By Polly Keary, Editor
After 114 years of being a traditional full-sized broad sheet, the Monroe Monitor is about to take on a more modern size and shape.
Starting Nov. 5, we are going to start publishing a “tab,” or a tabloid-sized paper that opens like a magazine, a good example of which is the Seattle Weekly.
The plain truth is that it’s simply easier to read a tab. You can read it on the bus without having to tuck your elbows into your sides and keep refolding the thing awkwardly while trying not to jab people.
In fact, so easy are they to handle that when they appeared in the 1880s, they were deemed rather plebeian.
Full-sized broadsheets like ours came to be termed “elites,” while the “tabloid” acquired a reputation for cheap sensationalism for the masses.
In fact, the branding implications of moving to a tab have kept a lot newspapers from publishing in a format that is actually less expensive to produce and easier to read.
In the last 10 years, though, more and more papers are doing it. In the last five years, 80 large metro papers worldwide have gone to the more modern format.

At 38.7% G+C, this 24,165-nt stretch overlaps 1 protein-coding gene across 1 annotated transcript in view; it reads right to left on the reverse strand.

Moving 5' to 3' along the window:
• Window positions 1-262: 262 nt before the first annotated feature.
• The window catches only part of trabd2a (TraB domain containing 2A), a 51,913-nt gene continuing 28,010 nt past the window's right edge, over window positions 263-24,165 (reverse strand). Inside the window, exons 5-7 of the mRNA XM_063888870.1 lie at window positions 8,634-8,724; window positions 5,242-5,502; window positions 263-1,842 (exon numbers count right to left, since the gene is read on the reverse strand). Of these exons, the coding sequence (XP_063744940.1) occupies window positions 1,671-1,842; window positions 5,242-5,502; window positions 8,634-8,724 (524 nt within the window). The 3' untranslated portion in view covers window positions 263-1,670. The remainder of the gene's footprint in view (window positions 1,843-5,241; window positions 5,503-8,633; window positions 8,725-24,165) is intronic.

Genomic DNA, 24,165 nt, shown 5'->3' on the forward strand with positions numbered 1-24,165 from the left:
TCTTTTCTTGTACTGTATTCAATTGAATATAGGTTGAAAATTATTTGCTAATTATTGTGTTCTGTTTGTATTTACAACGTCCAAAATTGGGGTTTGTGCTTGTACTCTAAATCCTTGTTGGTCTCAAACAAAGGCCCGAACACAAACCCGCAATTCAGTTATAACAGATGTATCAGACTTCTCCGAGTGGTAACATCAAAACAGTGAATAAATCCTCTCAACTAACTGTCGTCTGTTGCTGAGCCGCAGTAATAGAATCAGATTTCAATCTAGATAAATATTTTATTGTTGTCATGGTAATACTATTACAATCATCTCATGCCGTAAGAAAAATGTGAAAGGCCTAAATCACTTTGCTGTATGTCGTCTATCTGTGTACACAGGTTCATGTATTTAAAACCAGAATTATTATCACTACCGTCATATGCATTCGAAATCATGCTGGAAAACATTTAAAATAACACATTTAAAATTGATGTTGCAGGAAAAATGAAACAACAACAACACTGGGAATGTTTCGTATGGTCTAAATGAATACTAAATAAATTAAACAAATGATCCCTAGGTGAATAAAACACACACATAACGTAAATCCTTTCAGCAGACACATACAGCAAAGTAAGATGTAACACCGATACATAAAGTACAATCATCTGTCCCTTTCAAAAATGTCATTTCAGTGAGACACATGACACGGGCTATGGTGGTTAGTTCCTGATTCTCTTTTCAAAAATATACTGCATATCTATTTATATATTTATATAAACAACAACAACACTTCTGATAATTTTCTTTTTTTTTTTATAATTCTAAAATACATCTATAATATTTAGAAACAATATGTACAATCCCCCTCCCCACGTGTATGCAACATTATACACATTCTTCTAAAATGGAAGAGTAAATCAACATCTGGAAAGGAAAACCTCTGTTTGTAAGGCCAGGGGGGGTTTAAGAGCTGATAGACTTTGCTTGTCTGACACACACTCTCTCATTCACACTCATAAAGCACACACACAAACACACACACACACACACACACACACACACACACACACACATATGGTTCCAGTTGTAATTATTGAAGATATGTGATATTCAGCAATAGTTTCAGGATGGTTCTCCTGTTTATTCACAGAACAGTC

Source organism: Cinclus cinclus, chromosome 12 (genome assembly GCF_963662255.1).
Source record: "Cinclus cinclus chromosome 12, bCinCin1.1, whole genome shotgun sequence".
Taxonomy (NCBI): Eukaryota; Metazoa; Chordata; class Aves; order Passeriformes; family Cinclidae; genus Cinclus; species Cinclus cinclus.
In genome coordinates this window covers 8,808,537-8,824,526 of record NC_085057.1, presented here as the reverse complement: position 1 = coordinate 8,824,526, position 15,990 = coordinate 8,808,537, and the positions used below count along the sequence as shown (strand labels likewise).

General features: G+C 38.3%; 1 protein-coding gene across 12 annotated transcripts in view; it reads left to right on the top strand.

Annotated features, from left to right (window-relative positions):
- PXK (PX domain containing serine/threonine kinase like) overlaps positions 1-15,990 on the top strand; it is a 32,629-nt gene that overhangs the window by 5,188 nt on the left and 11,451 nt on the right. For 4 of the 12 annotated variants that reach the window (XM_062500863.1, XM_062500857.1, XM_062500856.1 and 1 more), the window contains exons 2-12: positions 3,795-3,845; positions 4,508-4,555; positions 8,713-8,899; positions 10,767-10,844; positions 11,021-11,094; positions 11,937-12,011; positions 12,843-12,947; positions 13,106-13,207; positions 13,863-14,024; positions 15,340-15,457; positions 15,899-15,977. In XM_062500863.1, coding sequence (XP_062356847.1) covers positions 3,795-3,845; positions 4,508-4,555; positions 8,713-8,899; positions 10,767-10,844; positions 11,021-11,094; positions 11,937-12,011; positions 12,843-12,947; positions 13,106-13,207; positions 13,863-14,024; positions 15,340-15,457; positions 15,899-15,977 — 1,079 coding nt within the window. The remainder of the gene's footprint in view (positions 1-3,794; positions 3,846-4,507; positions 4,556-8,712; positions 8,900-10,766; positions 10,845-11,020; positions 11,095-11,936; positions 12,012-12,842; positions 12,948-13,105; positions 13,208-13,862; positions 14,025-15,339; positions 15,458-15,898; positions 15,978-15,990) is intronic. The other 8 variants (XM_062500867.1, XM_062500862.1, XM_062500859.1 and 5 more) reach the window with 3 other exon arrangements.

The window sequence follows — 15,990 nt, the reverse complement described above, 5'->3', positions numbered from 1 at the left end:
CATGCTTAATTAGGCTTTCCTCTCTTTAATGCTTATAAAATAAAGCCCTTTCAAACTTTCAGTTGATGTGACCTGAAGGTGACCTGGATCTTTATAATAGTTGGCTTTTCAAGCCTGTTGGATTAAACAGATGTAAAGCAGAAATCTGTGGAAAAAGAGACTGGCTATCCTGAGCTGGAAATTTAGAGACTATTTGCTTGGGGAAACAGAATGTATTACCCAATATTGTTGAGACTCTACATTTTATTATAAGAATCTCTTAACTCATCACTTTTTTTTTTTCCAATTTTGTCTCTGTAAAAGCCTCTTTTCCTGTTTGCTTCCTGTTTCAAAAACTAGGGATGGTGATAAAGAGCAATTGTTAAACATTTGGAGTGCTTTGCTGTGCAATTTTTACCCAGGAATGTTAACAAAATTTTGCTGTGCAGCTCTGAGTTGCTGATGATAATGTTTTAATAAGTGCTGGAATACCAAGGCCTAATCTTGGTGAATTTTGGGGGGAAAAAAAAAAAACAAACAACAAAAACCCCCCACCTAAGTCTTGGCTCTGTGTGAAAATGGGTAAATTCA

Two of Australia’s biggest and oldest papers just did it; England’s papers have been making the switch for about 10 years, and the Chicago Tribune has been publishing that way since 2009.
Some people find the trend alarming. There’s something about the format that lends itself to “soft” news. With a smaller front page, headlines seem to get more shrill and photos more garish.
Studies have even shown that papers that move to a tabloid format start running less news stories and more sensational news, with a harder focus on crime and scandal.
But I think for us the new format will come with a lot of positives. With smaller pages and more of them, we won’t have to divide pages up anymore. Valley News won’t have to share with Sports. Opinion pages won’t get lumped with Lifestyle. It’s going to be easy to navigate, too.
I don’t intend for the shape of the paper to influence the content, however. We’re going to keep doing a mix of schools, local politics, top news stories, feature stories about interesting people and things, high school sports, opinions and lifestyle stories about the things that make the Sky Valley unique, just as we have for more than a century.
I hope you like the new format.